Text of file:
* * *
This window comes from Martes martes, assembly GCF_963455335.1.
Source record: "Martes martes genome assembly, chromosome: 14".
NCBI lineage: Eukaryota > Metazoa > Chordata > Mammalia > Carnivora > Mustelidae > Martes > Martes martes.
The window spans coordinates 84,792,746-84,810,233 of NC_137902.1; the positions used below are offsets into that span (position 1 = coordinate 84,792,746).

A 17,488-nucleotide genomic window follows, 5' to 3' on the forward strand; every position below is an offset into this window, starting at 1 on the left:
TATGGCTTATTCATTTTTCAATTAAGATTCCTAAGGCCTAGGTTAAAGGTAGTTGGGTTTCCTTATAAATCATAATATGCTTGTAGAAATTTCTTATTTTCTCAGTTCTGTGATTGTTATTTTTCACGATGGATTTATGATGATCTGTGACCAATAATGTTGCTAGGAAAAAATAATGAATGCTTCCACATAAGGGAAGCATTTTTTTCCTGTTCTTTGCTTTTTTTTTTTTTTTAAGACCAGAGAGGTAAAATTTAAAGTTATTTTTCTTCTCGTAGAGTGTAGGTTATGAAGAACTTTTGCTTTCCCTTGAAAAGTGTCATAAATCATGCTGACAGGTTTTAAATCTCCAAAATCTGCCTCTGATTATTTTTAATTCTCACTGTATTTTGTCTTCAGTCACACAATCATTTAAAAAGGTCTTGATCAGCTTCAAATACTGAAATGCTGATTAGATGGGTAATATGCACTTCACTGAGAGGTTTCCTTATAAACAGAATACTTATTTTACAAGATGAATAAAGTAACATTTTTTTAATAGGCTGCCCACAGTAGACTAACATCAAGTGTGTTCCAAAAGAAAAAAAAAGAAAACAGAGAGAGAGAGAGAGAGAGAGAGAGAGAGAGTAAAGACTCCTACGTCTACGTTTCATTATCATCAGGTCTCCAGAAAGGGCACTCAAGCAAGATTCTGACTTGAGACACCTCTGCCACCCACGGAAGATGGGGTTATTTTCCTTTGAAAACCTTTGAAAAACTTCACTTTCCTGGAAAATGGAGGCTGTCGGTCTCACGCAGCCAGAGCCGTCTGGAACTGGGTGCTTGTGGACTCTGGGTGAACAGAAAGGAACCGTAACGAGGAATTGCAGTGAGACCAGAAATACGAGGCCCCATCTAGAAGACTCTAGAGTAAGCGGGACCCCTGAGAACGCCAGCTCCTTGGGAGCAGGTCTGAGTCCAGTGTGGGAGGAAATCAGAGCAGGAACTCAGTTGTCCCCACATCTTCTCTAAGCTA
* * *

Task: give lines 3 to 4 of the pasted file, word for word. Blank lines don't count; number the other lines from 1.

NCBI lineage: Eukaryota > Metazoa > Chordata > Mammalia > Carnivora > Mustelidae > Martes > Martes martes.
The window spans coordinates 84,792,746-84,810,233 of NC_137902.1; the positions used below are offsets into that span (position 1 = coordinate 84,792,746).